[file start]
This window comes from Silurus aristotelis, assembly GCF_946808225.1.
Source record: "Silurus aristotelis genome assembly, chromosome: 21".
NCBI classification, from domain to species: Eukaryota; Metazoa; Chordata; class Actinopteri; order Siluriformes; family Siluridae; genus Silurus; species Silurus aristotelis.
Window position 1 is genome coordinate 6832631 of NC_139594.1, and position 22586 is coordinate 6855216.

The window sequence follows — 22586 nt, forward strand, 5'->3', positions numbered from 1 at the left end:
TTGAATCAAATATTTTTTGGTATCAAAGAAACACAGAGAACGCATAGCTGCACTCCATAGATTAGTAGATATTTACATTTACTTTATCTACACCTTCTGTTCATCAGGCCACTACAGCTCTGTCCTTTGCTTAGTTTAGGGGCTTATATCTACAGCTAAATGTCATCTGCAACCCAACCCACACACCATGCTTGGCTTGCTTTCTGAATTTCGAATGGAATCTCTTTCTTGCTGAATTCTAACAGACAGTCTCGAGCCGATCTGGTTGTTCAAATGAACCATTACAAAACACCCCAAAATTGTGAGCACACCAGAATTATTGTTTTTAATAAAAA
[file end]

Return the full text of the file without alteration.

This window comes from Silurus aristotelis, assembly GCF_946808225.1.
Source record: "Silurus aristotelis genome assembly, chromosome: 21".
NCBI classification, from domain to species: Eukaryota; Metazoa; Chordata; class Actinopteri; order Siluriformes; family Siluridae; genus Silurus; species Silurus aristotelis.
Window position 1 is genome coordinate 6832631 of NC_139594.1, and position 22586 is coordinate 6855216.

The window sequence follows — 22586 nt, forward strand, 5'->3', positions numbered from 1 at the left end:
TTGAATCAAATATTTTTTGGTATCAAAGAAACACAGAGAACGCATAGCTGCACTCCATAGATTAGTAGATATTTACATTTACTTTATCTACACCTTCTGTTCATCAGGCCACTACAGCTCTGTCCTTTGCTTAGTTTAGGGGCTTATATCTACAGCTAAATGTCATCTGCAACCCAACCCACACACCATGCTTGGCTTGCTTTCTGAATTTCGAATGGAATCTCTTTCTTGCTGAATTCTAACAGACAGTCTCGAGCCGATCTGGTTGTTCAAATGAACCATTACAAAACACCCCAAAATTGTGAGCACACCAGAATTATTGTTTTTAATAAAAA